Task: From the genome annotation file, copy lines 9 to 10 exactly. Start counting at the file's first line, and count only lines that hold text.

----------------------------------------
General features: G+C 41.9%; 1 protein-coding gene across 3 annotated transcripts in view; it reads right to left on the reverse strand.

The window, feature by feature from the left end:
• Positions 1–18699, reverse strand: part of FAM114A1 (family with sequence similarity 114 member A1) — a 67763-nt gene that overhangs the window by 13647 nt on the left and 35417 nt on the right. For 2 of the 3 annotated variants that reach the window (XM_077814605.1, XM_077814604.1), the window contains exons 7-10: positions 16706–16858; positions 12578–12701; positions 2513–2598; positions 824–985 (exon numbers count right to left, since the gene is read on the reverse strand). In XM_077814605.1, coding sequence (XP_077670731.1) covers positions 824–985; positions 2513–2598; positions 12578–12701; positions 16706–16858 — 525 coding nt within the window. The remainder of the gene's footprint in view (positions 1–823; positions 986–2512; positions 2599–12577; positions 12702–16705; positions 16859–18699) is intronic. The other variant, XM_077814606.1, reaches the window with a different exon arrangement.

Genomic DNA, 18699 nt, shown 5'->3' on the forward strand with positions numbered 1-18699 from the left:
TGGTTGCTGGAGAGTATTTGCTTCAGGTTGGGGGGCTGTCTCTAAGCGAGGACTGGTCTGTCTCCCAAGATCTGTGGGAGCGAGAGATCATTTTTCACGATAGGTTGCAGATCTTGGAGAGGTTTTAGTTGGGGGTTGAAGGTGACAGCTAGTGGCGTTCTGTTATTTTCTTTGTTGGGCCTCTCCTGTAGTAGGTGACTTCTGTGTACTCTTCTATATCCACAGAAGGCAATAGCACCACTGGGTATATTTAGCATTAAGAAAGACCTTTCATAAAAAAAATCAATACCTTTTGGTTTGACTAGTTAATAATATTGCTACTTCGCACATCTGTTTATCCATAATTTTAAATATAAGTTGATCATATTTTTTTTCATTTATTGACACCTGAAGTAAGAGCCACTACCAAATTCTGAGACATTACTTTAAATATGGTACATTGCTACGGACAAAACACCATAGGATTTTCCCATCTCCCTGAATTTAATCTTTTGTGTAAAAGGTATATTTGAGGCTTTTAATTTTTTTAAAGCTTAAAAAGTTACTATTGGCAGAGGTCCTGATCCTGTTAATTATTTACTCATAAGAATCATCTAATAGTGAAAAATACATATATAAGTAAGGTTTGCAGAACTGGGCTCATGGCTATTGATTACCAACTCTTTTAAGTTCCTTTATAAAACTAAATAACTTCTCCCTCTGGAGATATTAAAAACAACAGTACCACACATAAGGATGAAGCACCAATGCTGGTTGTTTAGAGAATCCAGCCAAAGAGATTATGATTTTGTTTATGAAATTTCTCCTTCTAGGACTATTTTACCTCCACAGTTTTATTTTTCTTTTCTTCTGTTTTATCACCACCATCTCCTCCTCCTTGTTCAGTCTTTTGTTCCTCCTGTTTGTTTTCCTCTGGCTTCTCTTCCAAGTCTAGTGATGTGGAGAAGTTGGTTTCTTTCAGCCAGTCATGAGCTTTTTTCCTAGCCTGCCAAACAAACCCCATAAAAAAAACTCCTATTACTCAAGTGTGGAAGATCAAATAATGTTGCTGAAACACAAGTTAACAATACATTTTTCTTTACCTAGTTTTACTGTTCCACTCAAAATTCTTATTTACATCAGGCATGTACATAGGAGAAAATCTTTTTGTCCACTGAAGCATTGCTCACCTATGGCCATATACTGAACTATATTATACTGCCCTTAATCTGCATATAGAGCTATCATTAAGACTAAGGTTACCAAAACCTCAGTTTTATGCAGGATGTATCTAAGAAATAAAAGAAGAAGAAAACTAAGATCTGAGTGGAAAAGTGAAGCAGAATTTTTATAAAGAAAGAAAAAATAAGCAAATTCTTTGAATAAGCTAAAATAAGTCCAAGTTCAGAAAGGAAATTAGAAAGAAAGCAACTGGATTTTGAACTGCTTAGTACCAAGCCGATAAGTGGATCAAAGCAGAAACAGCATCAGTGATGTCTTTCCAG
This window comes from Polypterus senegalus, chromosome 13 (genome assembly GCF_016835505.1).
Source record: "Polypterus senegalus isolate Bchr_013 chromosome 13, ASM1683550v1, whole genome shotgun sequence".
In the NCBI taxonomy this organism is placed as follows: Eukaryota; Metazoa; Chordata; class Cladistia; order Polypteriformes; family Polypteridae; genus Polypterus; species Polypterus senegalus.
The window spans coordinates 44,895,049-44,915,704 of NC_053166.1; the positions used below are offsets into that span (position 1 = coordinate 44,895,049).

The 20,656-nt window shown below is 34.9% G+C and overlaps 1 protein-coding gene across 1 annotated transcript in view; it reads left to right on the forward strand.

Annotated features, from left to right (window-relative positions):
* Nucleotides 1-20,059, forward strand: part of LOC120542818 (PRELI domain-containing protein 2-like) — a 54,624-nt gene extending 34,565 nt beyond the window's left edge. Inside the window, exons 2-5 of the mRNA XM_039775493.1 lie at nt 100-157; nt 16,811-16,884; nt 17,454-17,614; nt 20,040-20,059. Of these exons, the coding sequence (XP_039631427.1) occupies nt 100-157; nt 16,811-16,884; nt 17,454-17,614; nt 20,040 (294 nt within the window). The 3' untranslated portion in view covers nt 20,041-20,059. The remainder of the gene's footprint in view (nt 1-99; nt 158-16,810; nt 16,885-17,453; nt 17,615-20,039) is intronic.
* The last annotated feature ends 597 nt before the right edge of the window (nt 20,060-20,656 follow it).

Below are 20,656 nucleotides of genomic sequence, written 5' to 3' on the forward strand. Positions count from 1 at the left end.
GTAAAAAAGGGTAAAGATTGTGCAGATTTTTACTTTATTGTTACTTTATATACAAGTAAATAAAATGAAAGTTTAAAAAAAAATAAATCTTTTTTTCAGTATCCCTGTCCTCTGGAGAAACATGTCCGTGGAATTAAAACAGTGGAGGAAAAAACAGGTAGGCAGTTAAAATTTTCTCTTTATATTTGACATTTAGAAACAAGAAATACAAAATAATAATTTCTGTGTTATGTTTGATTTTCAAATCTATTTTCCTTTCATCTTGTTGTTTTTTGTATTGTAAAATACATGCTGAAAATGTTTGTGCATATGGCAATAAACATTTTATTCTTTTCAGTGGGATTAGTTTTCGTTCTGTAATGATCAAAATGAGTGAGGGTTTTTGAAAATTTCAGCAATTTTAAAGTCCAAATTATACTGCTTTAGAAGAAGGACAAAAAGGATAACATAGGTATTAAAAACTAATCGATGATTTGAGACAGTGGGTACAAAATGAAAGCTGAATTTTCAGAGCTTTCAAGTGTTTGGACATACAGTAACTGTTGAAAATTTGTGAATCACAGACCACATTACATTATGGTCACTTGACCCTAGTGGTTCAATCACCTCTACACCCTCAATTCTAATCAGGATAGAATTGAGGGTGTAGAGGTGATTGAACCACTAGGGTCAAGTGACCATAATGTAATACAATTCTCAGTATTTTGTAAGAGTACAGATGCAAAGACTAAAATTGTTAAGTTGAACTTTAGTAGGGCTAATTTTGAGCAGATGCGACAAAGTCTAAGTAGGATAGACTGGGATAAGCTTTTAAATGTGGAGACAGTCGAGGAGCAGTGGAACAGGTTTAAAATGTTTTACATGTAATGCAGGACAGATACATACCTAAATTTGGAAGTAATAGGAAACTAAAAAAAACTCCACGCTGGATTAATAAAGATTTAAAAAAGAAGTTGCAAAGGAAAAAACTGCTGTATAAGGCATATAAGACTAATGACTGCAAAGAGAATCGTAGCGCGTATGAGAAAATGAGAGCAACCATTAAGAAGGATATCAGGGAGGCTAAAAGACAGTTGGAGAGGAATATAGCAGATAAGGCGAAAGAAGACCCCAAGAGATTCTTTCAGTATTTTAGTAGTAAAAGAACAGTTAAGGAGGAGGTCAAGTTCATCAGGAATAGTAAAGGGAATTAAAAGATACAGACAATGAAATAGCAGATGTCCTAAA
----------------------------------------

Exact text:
The window spans coordinates 44,895,049-44,915,704 of NC_053166.1; the positions used below are offsets into that span (position 1 = coordinate 44,895,049).

The 20,656-nt window shown below is 34.9% G+C and overlaps 1 protein-coding gene across 1 annotated transcript in view; it reads left to right on the forward strand.